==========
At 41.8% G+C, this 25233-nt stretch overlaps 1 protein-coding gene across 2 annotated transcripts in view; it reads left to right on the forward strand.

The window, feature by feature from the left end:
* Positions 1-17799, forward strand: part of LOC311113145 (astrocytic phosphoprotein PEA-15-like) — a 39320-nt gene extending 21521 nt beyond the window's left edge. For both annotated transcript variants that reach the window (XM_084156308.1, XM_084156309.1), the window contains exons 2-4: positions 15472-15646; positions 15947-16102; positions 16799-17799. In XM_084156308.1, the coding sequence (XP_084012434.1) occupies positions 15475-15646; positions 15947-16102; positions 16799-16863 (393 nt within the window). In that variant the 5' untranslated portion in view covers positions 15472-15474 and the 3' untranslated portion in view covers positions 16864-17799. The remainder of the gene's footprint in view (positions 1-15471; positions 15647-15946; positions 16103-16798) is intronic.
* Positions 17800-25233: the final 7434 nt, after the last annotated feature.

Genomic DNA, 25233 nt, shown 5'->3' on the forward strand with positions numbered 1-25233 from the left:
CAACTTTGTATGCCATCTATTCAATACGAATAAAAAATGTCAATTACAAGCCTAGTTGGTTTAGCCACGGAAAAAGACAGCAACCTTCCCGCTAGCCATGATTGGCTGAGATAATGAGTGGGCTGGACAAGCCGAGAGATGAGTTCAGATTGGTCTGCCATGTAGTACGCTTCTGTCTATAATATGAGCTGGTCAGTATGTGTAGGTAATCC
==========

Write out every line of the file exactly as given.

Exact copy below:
At 41.8% G+C, this 25233-nt stretch overlaps 1 protein-coding gene across 2 annotated transcripts in view; it reads left to right on the forward strand.

The window, feature by feature from the left end:
* Positions 1-17799, forward strand: part of LOC311113145 (astrocytic phosphoprotein PEA-15-like) — a 39320-nt gene extending 21521 nt beyond the window's left edge. For both annotated transcript variants that reach the window (XM_084156308.1, XM_084156309.1), the window contains exons 2-4: positions 15472-15646; positions 15947-16102; positions 16799-17799. In XM_084156308.1, the coding sequence (XP_084012434.1) occupies positions 15475-15646; positions 15947-16102; positions 16799-16863 (393 nt within the window). In that variant the 5' untranslated portion in view covers positions 15472-15474 and the 3' untranslated portion in view covers positions 16864-17799. The remainder of the gene's footprint in view (positions 1-15471; positions 15647-15946; positions 16103-16798) is intronic.
* Positions 17800-25233: the final 7434 nt, after the last annotated feature.

Genomic DNA, 25233 nt, shown 5'->3' on the forward strand with positions numbered 1-25233 from the left:
CAACTTTGTATGCCATCTATTCAATACGAATAAAAAATGTCAATTACAAGCCTAGTTGGTTTAGCCACGGAAAAAGACAGCAACCTTCCCGCTAGCCATGATTGGCTGAGATAATGAGTGGGCTGGACAAGCCGAGAGATGAGTTCAGATTGGTCTGCCATGTAGTACGCTTCTGTCTATAATATGAGCTGGTCAGTATGTGTAGGTAATCC